By Geoff Wisner
In it, he explored what is sometimes seen as a nearly miraculous exercise in Christian forgiveness: the fact that in villages across Rwanda, survivors of the 1994 genocidal attacks on the Tutsis are living side by side with the génocidaires who took part in the attacks. (Rwanda, by the way, is more than 50% Catholic and more than 90% Christian.)
On closer examination, it seems that forgiveness is not so easy for many of the survivors, and that they live among the former killers partly because their president, Paul Kagame, has called on them to do so, and partly because they don't have much choice.
At the recent PEN festival, as part of a panel on the topic Is Nonfiction Literature?, Gourevitch remarked on what good informants the Rwandans made. Before it was colonized by the Belgians, the country had no written language. Yet despite (or because of) this, Rwandans have a structured way of telling a story.
Gourevitch mines exceptional material from his Rwandan informants, but his comment at PEN made me think of Jean Hatzfeld's book Machete Season (translated from the French by Linda Coverdale), which is no less than an oral history of the genocide from the point of view of the killers.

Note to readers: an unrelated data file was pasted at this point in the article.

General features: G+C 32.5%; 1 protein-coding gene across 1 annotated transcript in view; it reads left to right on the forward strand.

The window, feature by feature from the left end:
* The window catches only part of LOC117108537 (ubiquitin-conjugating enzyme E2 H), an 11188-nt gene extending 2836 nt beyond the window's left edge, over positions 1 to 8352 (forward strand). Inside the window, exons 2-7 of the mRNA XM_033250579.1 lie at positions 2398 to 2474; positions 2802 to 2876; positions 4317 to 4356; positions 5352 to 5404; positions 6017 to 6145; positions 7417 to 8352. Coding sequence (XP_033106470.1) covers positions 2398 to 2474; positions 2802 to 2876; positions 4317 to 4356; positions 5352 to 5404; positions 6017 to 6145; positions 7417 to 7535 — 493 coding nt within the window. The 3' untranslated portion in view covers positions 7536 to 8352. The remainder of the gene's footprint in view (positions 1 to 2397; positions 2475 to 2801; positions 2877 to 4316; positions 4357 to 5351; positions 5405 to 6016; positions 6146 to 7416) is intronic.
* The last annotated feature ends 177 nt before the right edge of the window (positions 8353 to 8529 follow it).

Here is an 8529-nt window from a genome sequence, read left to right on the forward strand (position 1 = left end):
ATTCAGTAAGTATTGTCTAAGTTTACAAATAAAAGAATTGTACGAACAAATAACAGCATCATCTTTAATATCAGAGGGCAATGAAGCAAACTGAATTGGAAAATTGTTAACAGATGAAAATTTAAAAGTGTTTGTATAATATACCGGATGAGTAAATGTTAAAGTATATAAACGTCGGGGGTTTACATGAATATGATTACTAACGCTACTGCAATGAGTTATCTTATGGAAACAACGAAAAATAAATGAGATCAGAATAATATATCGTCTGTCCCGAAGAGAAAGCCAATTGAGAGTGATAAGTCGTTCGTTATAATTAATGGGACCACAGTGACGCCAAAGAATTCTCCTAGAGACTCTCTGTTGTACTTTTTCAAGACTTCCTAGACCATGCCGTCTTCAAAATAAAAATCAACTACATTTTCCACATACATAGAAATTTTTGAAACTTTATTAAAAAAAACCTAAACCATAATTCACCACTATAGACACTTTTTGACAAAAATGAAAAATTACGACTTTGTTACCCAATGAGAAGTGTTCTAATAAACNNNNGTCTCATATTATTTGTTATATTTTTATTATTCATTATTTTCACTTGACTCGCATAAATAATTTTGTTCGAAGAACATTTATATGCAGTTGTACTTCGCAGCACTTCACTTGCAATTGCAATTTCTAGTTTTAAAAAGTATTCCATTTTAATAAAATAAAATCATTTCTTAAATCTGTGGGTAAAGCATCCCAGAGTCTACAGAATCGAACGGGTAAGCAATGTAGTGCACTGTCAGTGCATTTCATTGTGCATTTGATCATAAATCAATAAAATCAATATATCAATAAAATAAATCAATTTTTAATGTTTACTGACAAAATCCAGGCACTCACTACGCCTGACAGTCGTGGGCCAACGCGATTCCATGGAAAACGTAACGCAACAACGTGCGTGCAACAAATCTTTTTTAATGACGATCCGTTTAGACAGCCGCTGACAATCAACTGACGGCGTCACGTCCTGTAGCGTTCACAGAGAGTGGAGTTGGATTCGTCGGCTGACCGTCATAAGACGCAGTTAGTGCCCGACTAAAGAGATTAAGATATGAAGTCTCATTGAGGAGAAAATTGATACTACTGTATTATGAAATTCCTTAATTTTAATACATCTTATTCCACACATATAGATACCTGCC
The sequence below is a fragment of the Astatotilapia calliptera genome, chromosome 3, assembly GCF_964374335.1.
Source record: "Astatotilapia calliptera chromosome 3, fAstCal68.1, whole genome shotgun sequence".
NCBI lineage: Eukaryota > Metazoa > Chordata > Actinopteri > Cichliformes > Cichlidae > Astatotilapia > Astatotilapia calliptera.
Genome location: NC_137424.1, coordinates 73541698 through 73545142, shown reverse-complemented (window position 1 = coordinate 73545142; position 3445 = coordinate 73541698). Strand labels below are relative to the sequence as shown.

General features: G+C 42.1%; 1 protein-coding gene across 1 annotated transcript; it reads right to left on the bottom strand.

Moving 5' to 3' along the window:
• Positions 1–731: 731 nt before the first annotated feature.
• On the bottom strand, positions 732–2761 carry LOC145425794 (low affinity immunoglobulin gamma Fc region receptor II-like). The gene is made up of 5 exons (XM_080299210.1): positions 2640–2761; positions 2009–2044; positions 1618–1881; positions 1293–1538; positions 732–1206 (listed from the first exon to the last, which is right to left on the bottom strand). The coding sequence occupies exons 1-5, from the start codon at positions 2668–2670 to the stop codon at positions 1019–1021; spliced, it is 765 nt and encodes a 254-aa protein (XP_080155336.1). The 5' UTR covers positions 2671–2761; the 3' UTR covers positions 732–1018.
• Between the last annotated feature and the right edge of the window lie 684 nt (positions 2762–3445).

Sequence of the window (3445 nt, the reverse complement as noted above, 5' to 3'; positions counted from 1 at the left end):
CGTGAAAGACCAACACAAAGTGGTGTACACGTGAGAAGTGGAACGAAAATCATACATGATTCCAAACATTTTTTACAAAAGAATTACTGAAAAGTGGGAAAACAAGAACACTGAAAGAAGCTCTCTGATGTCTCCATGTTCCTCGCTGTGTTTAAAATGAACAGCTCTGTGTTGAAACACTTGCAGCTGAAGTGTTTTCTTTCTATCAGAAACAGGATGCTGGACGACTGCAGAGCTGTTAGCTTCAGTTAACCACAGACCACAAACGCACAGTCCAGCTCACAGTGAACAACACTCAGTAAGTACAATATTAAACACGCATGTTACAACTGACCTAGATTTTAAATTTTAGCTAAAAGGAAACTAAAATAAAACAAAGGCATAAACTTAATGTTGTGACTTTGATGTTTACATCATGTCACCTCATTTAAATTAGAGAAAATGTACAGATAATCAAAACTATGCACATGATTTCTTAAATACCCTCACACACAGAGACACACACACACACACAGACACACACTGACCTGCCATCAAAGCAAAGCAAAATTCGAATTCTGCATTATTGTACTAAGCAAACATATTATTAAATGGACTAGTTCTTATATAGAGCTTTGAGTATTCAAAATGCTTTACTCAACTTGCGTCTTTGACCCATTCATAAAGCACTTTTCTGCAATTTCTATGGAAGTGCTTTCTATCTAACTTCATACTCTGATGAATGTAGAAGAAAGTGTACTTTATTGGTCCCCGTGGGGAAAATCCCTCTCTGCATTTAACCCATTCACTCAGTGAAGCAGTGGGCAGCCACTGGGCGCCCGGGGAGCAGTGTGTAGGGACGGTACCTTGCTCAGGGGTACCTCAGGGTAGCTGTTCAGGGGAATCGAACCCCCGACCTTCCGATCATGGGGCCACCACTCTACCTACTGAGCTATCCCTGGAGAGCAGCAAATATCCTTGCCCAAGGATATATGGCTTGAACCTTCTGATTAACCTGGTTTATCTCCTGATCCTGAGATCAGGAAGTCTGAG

Hatzfeld quotes at length from ten men who took part in the massacre of Tutsis in and around the district of Nyamata, south of Kigali. Many of the victims fled into the nearby papyrus swamps and were killed there. Jean-Baptiste Murangira, one of the killers, was thirty-eight at the time, a civil servant married to a Tutsi woman who was spared during the genocide.
I often dream I am walking in freedom on the road to Ntarama. I go along, among the familiar trees. I feel refreshed and at ease, and I am content. I wake up full of nostalgia on my pallet.
Other nights dreaming tips into calamity. I see again the people I killed with my own hand. When that happens, every awful detail of blood and terror comes back: the mud, the heat of the chase, the colleagues… Only the cries are missing. These are silent killings, which seem slow but are as dreadful as before. My dreams in prison are of various kinds, sometimes somber, sometimes calm; perhaps they flow from the various situations of my life here, whether I am sick or in good health. Who can tell if they will change when I get out? My hope is they'll forget about me.
All the prisoners live unhappily since the genocide. Many complain about their fate, but not to the point of turning to a deadly remedy. I know of no one driven by remorse or nightmares to extreme measures. I know of no case of suicide in prison during my seven years here. There are a dozen cases of people eating filth, tearing their clothes, writhing on the ground, or screaming in waking dreams — but raving enough to take their own lives, never.
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